In a recent story for the Chicago Tribune, George Hobica of Airfarewatchdog wrote about how to save on airfare and travel this summer. Among his tips was this one, which I thought was great in today’s world of intense competition among airlines:
“If you’re booking a flight on an airline to Europe that is cash-strapped, usually the ones with the lowest fares (R.I.P. Primera, Air Berlin, WOW), only buy with a credit not a debit card 60 or fewer days before travel. If the airline goes belly up your credit card company must eat the charges (federal consumer protection rules apply).”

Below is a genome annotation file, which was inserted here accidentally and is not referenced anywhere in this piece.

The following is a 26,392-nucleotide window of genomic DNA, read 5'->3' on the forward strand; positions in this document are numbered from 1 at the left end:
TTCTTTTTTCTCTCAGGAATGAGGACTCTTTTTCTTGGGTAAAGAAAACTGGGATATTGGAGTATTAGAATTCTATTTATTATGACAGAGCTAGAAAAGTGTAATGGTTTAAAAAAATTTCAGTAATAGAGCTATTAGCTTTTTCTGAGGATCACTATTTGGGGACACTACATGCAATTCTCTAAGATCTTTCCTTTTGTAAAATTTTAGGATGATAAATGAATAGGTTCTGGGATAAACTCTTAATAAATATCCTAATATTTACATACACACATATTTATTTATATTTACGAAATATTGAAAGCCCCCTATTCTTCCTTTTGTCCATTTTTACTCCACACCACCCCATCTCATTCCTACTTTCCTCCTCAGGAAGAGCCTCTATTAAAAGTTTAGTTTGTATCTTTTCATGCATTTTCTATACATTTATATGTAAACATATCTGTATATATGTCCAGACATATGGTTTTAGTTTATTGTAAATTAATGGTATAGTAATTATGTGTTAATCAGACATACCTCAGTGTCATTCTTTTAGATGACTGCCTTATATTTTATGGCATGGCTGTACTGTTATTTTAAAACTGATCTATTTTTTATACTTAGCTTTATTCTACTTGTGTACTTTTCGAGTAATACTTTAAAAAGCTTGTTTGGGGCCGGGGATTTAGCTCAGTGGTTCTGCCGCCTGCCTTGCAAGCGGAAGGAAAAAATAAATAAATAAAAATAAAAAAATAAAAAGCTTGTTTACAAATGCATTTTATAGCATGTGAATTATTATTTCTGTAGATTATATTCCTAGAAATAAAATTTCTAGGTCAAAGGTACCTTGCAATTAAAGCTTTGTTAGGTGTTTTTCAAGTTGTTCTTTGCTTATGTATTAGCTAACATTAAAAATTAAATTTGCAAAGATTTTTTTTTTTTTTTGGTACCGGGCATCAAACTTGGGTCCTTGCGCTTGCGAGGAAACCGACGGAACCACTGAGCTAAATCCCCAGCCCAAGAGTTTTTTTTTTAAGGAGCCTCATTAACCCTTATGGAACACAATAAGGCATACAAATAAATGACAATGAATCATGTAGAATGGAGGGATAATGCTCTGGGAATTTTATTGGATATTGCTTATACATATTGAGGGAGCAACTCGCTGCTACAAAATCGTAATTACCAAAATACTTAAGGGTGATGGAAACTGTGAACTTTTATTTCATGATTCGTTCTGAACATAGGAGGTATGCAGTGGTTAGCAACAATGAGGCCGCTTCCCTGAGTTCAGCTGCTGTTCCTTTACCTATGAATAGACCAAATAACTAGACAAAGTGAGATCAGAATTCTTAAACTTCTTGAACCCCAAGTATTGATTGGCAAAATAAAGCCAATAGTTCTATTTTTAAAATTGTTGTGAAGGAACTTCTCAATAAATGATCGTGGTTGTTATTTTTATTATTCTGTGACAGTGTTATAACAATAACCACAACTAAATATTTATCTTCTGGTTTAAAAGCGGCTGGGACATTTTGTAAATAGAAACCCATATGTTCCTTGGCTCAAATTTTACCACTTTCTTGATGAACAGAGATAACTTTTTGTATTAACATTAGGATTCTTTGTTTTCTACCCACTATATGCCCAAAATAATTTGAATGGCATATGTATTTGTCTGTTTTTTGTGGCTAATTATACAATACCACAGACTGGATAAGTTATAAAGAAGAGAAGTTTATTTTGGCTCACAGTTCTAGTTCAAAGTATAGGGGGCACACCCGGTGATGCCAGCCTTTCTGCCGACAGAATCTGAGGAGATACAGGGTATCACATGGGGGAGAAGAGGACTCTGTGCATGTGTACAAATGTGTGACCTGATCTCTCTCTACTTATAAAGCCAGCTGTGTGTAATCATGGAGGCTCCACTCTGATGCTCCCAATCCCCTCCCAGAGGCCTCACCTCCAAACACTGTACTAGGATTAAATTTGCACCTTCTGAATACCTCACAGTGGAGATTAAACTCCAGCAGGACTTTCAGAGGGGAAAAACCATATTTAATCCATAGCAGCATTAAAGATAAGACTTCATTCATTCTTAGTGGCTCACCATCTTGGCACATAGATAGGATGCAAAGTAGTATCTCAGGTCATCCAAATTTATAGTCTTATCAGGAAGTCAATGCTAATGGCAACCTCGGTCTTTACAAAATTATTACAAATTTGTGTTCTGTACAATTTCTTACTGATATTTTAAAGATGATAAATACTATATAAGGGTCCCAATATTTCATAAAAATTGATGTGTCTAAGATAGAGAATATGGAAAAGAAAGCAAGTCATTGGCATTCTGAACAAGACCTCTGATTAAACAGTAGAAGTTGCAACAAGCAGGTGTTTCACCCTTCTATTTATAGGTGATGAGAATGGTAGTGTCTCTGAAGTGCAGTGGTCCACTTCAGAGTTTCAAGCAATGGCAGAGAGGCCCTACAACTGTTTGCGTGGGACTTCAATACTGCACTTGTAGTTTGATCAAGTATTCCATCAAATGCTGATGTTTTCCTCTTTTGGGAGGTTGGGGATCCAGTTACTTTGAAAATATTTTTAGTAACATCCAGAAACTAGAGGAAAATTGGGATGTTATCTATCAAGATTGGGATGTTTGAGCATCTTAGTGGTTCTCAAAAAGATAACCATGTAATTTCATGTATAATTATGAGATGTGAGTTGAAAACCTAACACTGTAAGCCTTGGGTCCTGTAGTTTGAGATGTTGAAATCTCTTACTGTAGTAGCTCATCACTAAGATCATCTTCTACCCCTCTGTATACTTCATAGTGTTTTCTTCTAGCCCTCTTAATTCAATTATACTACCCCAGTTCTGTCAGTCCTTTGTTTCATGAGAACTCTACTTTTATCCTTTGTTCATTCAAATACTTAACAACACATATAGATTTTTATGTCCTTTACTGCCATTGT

Thomas Cook is one cash-strapped airline this might apply to. Norwegian Air, too, showed some worrying signs in the early part of this year, though for now it continues to fly. As Bloomberg writes in this story on the European airline market, “while the International Air Transport Association forecasts global airline profits will surge 10 percent in 2019, to $35.5 billion, European carriers will see their earnings slide. That’s because of competition and a delay in the effects of cheaper fuel, due to greater use of fuel hedging contracts that locked in some higher prices.” The chances of you booking a flight with an airline that goes under and leaves you stranded are of course very small, but still, keep that in mind.
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